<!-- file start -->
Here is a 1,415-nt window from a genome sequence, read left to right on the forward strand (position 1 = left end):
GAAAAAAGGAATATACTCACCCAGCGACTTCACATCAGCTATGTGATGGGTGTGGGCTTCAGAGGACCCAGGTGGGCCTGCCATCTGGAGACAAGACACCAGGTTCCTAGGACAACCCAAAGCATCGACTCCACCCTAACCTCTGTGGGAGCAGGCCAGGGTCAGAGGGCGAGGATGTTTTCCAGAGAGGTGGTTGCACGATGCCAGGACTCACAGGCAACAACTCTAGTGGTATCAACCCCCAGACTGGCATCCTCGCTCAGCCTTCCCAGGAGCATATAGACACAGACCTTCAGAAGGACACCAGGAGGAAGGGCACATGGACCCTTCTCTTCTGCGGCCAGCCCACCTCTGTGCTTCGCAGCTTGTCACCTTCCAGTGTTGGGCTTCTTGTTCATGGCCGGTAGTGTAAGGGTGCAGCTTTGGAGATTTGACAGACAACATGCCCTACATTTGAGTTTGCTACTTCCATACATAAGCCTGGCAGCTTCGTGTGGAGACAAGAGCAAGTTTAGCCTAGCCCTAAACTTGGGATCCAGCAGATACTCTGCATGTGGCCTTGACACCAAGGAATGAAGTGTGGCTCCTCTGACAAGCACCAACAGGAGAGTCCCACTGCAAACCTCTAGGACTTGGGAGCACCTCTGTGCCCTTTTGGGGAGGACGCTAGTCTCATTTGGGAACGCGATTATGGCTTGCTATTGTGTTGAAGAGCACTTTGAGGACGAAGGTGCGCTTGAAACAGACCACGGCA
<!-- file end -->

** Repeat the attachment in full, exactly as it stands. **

Here is a 1,415-nt window from a genome sequence, read left to right on the forward strand (position 1 = left end):
GAAAAAAGGAATATACTCACCCAGCGACTTCACATCAGCTATGTGATGGGTGTGGGCTTCAGAGGACCCAGGTGGGCCTGCCATCTGGAGACAAGACACCAGGTTCCTAGGACAACCCAAAGCATCGACTCCACCCTAACCTCTGTGGGAGCAGGCCAGGGTCAGAGGGCGAGGATGTTTTCCAGAGAGGTGGTTGCACGATGCCAGGACTCACAGGCAACAACTCTAGTGGTATCAACCCCCAGACTGGCATCCTCGCTCAGCCTTCCCAGGAGCATATAGACACAGACCTTCAGAAGGACACCAGGAGGAAGGGCACATGGACCCTTCTCTTCTGCGGCCAGCCCACCTCTGTGCTTCGCAGCTTGTCACCTTCCAGTGTTGGGCTTCTTGTTCATGGCCGGTAGTGTAAGGGTGCAGCTTTGGAGATTTGACAGACAACATGCCCTACATTTGAGTTTGCTACTTCCATACATAAGCCTGGCAGCTTCGTGTGGAGACAAGAGCAAGTTTAGCCTAGCCCTAAACTTGGGATCCAGCAGATACTCTGCATGTGGCCTTGACACCAAGGAATGAAGTGTGGCTCCTCTGACAAGCACCAACAGGAGAGTCCCACTGCAAACCTCTAGGACTTGGGAGCACCTCTGTGCCCTTTTGGGGAGGACGCTAGTCTCATTTGGGAACGCGATTATGGCTTGCTATTGTGTTGAAGAGCACTTTGAGGACGAAGGTGCGCTTGAAACAGACCACGGCA